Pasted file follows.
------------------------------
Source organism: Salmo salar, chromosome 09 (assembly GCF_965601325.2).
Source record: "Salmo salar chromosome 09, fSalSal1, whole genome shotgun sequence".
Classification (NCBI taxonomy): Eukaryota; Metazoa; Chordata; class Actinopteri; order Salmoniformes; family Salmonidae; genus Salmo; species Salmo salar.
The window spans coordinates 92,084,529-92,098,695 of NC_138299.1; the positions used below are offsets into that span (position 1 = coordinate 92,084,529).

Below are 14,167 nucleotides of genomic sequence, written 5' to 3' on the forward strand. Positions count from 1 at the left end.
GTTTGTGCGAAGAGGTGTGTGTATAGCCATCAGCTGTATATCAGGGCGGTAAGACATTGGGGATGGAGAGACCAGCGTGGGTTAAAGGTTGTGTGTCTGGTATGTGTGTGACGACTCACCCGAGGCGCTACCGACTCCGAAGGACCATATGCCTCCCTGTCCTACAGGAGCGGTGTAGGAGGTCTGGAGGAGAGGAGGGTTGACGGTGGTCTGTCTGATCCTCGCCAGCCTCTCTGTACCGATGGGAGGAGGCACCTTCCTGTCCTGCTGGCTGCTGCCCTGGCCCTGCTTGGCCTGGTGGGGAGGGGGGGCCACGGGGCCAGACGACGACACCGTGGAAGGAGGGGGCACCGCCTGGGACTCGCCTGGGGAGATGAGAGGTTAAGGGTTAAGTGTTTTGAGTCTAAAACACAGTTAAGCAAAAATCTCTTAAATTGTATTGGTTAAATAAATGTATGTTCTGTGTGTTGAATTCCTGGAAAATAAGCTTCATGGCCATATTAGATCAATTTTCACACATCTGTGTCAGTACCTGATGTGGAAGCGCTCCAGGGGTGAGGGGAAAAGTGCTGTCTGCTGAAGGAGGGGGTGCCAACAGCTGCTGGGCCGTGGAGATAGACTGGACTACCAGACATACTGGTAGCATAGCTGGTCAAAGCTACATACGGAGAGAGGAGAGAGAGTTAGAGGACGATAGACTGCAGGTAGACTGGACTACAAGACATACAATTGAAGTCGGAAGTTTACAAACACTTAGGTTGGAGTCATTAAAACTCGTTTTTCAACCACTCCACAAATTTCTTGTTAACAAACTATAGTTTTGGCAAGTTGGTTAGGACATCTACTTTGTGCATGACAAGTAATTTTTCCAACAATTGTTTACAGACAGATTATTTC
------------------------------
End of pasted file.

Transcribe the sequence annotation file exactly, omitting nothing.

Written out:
Source organism: Salmo salar, chromosome 09 (assembly GCF_965601325.2).
Source record: "Salmo salar chromosome 09, fSalSal1, whole genome shotgun sequence".
Classification (NCBI taxonomy): Eukaryota; Metazoa; Chordata; class Actinopteri; order Salmoniformes; family Salmonidae; genus Salmo; species Salmo salar.
The window spans coordinates 92,084,529-92,098,695 of NC_138299.1; the positions used below are offsets into that span (position 1 = coordinate 92,084,529).

Below are 14,167 nucleotides of genomic sequence, written 5' to 3' on the forward strand. Positions count from 1 at the left end.
GTTTGTGCGAAGAGGTGTGTGTATAGCCATCAGCTGTATATCAGGGCGGTAAGACATTGGGGATGGAGAGACCAGCGTGGGTTAAAGGTTGTGTGTCTGGTATGTGTGTGACGACTCACCCGAGGCGCTACCGACTCCGAAGGACCATATGCCTCCCTGTCCTACAGGAGCGGTGTAGGAGGTCTGGAGGAGAGGAGGGTTGACGGTGGTCTGTCTGATCCTCGCCAGCCTCTCTGTACCGATGGGAGGAGGCACCTTCCTGTCCTGCTGGCTGCTGCCCTGGCCCTGCTTGGCCTGGTGGGGAGGGGGGGCCACGGGGCCAGACGACGACACCGTGGAAGGAGGGGGCACCGCCTGGGACTCGCCTGGGGAGATGAGAGGTTAAGGGTTAAGTGTTTTGAGTCTAAAACACAGTTAAGCAAAAATCTCTTAAATTGTATTGGTTAAATAAATGTATGTTCTGTGTGTTGAATTCCTGGAAAATAAGCTTCATGGCCATATTAGATCAATTTTCACACATCTGTGTCAGTACCTGATGTGGAAGCGCTCCAGGGGTGAGGGGAAAAGTGCTGTCTGCTGAAGGAGGGGGTGCCAACAGCTGCTGGGCCGTGGAGATAGACTGGACTACCAGACATACTGGTAGCATAGCTGGTCAAAGCTACATACGGAGAGAGGAGAGAGAGTTAGAGGACGATAGACTGCAGGTAGACTGGACTACAAGACATACAATTGAAGTCGGAAGTTTACAAACACTTAGGTTGGAGTCATTAAAACTCGTTTTTCAACCACTCCACAAATTTCTTGTTAACAAACTATAGTTTTGGCAAGTTGGTTAGGACATCTACTTTGTGCATGACAAGTAATTTTTCCAACAATTGTTTACAGACAGATTATTTC